Illustration by Mitch Handsone

Genuine Gary dreamed he was coughing. Dreamed that he was lying nude on a conveyor belt at a Wal-Mart checkstand, belly up, with his hands clasped over his heart to conceal what he assumed, in the dream, to be a bar-code tattoo. He assumed this in part because to his left and right, as far as he could see, dozens of identical Garys lay in identical predicaments, and some of their chests were getting scanned in to the system. High above, one enormous ceiling-mounted monitor provided real-time video of overseas carnage, the latest welcome bouquets from Iraq.

Instead of bombs, though, it was shopping music that burst the Garys’ ears. As loud as loud can be, The Captain & Tennille performing Willis Alan Ramsey’s “Muskrat Love.” Like a station-ID watermark, a happy white sailboat appeared in the lower right corner of the monitor. Daryl “The Captain” Dragon took the tiller and Toni Tennille leaned against the boom, singing. Or not actually singing, but coughing, in a dimly melodic but mostly robotic way.

Now Genuine Gary found himself in the boat, between The Captain & Tennille, smiling and bobbing his head and coughing along to the music.

(And they whirled and they twirled and they tangoed
Singin’ and jingin’ the jango
Floatin’ like the heavens above
It looks like muskrat love)

Down below, on the checkstand conveyors, all the naked, tattooed Garys began coughing along. Coughing along with “Muskrat Love.”

It was all too perfect to be real, Gary thought, and so he woke up, still coughing along with the clock-radio alarm.

Genuine Gary was a songwriter, and was used to integrating wake-up music with whatever he was dreaming. Usually the dream faded away too quickly to remember how the music fit in, but not this time. Gary took this as a sign and continued coughing along, just as he’d done in the dream, using two distinct coughs: short hacks and long aHEMmns.

It occurred to him that the rhythm of his coughs, broken as they were into only short and long, with nothing in-between, was taking on a Morse code–like quality. The only Morse code he’d remembered was S.O.S.: dot dot dot, dash dash dash, dot dot dot. He tried it out:

hack! hack! hack!

aHEMmn! aHEMmn! aHEMmn!
hack! hack! hack!

It was Sunday. Gary had the morning to himself. He stopped coughing, got out of bed and went down to his studio. Looked up Morse code on the Internet and was pleased to find that it included not only letters and numbers but punctuation. Printed out a chart of Morse characters, and sat down at his G5 to compose.

As you might guess if you saw the number of platinum records hanging in his studio and the size of the house that surrounded it, Genuine Gary had made a fortune selling mindless bubblegum pop songs to drug-free, wannabe-Republican 14-year-olds (“like, not into politics”) since the late ’80s. His were the songs sung on television by Top 40 bucketheads of all denominations, sold by the storeload to offspring of the overworked and inattentive, who gladly shoveled millions of dollars each year through their children’s purses and into Gary’s bank account. Gary knew well his real audience: Whatever would make their kids happy, right now (“As long as it’s turned down after 9 p.m., kids!”), Genuine Gary could write it.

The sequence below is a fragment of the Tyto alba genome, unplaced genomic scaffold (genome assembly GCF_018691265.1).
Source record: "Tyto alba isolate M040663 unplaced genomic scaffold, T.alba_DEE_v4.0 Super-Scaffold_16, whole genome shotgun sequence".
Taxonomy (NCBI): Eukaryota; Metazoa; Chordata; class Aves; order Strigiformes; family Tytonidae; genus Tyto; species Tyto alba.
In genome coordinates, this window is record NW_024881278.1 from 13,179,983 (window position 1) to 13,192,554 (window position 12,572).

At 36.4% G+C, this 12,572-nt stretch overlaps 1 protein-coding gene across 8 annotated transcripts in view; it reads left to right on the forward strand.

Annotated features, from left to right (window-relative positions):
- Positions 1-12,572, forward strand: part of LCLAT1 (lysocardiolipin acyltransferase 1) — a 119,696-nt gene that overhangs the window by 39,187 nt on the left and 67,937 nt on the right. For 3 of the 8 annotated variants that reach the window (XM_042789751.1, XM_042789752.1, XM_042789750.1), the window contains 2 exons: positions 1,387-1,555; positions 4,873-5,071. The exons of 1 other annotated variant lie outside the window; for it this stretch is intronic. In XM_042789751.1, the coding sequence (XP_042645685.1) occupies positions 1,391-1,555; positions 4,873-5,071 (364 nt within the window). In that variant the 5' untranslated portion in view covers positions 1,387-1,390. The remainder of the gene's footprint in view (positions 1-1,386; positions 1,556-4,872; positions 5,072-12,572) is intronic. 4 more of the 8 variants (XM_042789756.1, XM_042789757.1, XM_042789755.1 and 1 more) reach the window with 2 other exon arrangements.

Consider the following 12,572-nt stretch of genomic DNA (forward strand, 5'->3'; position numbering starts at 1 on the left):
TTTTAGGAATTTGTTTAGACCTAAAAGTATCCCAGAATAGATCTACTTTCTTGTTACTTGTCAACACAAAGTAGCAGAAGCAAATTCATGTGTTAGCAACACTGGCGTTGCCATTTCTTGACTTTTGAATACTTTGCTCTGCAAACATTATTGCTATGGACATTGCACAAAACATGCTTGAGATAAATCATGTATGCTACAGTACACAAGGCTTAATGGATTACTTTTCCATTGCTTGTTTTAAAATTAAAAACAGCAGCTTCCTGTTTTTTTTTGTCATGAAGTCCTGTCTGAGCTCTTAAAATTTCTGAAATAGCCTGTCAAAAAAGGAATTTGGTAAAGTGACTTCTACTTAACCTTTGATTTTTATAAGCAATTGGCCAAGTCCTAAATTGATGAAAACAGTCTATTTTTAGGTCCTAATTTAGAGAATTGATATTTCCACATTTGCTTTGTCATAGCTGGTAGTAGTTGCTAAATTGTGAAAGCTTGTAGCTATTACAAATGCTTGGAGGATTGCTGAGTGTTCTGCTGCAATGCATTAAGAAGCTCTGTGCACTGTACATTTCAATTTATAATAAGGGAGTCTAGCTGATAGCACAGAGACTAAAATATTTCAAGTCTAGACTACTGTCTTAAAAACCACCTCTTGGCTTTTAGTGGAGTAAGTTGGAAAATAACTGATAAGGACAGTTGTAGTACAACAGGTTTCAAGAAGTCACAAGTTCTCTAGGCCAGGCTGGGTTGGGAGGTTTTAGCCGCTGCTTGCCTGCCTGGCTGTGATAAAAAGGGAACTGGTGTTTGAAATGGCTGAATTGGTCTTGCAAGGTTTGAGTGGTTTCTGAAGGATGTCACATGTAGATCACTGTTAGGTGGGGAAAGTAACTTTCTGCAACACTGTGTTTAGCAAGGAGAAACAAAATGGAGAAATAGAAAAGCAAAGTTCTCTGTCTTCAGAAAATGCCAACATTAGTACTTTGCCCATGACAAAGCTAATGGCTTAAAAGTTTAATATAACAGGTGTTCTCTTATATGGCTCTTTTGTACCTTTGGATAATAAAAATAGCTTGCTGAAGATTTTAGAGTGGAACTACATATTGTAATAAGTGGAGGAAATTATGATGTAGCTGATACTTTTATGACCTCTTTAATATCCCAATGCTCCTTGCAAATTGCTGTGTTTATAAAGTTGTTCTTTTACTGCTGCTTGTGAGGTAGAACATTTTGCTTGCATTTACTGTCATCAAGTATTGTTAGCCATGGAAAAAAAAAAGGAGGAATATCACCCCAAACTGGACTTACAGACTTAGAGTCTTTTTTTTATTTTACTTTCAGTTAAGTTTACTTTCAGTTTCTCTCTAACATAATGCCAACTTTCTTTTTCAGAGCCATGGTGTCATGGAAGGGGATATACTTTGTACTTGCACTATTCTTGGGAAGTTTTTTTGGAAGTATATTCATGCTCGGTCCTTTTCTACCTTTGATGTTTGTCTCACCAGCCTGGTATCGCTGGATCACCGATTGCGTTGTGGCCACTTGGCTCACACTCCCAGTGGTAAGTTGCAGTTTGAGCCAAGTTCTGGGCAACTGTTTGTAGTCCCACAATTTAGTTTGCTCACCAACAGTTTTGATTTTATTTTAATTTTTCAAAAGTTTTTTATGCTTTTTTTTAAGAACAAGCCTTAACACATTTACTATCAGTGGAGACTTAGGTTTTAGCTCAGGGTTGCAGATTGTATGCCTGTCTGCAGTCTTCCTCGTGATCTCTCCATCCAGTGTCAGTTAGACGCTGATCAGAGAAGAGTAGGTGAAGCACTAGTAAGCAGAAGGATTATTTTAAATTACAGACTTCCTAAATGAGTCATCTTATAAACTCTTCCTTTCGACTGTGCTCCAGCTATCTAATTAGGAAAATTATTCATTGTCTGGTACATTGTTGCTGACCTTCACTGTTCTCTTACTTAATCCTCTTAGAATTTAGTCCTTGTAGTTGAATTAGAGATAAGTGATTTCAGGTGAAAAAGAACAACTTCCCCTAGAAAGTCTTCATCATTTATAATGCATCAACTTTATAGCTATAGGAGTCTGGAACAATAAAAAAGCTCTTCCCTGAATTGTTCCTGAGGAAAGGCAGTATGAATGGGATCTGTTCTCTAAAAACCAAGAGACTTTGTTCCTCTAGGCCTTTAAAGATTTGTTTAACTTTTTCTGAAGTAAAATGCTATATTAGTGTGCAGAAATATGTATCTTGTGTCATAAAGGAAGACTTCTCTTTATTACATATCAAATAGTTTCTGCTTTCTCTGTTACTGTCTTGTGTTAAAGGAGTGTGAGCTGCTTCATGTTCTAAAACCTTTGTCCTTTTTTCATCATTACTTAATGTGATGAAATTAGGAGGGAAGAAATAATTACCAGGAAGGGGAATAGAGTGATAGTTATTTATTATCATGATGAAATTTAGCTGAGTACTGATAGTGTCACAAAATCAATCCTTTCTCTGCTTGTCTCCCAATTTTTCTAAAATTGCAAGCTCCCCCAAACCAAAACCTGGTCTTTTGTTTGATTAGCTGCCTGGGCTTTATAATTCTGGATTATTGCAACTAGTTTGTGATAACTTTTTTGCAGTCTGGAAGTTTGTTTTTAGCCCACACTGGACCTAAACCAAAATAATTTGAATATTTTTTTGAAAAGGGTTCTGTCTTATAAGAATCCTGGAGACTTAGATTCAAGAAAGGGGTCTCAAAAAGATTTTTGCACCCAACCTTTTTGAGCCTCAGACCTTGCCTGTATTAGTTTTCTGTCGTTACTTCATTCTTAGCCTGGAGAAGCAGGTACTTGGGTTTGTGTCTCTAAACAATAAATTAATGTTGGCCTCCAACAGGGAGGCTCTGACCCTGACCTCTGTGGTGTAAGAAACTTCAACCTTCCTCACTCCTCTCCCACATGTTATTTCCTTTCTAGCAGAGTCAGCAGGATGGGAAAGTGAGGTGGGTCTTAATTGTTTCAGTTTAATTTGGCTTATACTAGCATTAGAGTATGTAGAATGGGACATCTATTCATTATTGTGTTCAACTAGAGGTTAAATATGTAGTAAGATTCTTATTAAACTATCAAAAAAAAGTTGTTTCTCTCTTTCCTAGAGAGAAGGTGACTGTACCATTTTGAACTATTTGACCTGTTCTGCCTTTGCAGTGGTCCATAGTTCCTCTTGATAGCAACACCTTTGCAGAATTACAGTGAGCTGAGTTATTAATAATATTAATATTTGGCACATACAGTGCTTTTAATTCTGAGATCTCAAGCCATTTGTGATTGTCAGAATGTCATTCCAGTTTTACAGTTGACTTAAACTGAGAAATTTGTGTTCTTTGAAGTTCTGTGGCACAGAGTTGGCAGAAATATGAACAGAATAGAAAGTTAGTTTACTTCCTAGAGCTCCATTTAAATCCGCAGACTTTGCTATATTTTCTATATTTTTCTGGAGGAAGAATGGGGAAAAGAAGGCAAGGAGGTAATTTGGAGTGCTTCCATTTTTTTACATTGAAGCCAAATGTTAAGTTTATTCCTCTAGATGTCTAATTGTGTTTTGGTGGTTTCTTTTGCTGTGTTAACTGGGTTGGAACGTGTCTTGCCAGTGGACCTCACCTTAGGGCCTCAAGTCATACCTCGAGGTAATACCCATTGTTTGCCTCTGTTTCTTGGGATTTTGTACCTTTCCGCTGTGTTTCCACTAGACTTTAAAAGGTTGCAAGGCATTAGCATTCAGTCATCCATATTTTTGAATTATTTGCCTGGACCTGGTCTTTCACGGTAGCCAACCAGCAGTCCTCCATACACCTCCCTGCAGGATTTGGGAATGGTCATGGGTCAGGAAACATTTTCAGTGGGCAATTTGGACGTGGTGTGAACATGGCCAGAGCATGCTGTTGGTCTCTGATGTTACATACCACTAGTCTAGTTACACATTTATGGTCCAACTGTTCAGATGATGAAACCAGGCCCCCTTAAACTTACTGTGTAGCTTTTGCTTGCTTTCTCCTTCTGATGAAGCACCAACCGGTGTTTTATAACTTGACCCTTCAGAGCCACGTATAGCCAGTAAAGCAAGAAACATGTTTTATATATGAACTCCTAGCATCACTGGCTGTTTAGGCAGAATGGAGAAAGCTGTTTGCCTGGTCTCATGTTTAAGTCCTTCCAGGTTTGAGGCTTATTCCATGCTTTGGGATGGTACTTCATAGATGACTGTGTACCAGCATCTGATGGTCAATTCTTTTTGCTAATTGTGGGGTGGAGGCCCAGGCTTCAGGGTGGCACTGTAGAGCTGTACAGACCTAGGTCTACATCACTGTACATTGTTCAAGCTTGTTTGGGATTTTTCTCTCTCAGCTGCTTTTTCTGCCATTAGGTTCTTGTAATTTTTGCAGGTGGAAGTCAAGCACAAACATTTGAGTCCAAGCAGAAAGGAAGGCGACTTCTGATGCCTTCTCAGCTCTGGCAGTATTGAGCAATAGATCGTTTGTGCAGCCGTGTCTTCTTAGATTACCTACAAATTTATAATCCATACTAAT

It didn’t take long for Gary to convert the chorus from his current work-in-progress (“Oooh baby yeah that’s what I’m talkin’ about”) into the traditional dashes and dots used by Samuel Morse back in 1838:

—- —- —- ….
-… .- -… -.—
-.— . .- ….
– …. .- – .——. …
.— …. .- –
.. .——. —
– .- .-.. -.- .. -. .——.
.- -… —- ..- –

All that was left was to launch Pro Tools 6, set the sound input and cough into the microphone.

aHEMmn! aHEMmn! aHEMmn!
aHEMmn! aHEMmn! aHEMmn!,
aHEMmn! aHEMmn! aHEMmn!
hack hack! hack! hack!

aHEMmn! hack! hack! hack!
hack! aHEMmn!
aHEMmn! hack! hack! hack!
aHEMmn! hack! aHEMmn! aHEMmn!  

aHEMmn! hack! aHEMmn! aHEMmn!
hack! aHEMmn!
hack! hack! hack! hack!

Gary coughed up the “that’s what I’m talkin’ about” just as easily, and the chorus was done. Piece of cake. For verses, he converted random generic smarmsicles from the CNN Headline News crawl playing in the background; the music, of course, he’d already written, many, many times before.


After six months of negotiations, the latest of the half-naked 16-year-old singers with boob jobs was coughing Gary’s new pop song, “2X Dick Jonez,” on Saturday Night Live, and Hack Pop was born. Gary’s quarterly BMI check was enormous. Never bigger. He even called Kathy in accounting to make sure the decimal was in the right place.

Yes, Genuine Gary had written a cash cow. Kids all over the world learned Morse code, and as Hack Pop’s commerce grew, so did its scope of influence. Subversive Hack Pop songwriters wrote ever more sexually charged coughing fits, which American parents hadn’t the time or patience to decode. The bluegrass band Pan-Fried Nixon performed a Hack Pop song on The Tonight Show that included the phrase . . .

hack! aHEMmn! hack! hack!

aHEMmn! hack!
aHEMmn! aHEMmn! aHEMmn!
hack! hack! hack!

hack! hack! aHEMmn!
aHEMmn! hack! aHEMmn! hack!
aHEMmn! hack! aHEMmn!
hack! hack! hack!

. . . and no one — not even the Department of Homeland Security, which was certain that terrorists were using Hack Pop to expose American youth to subliminal recruitment messages — took any notice. No notice at all.


Morse code generator

Morse code translator

Official home page for Ms. Toni Tennille

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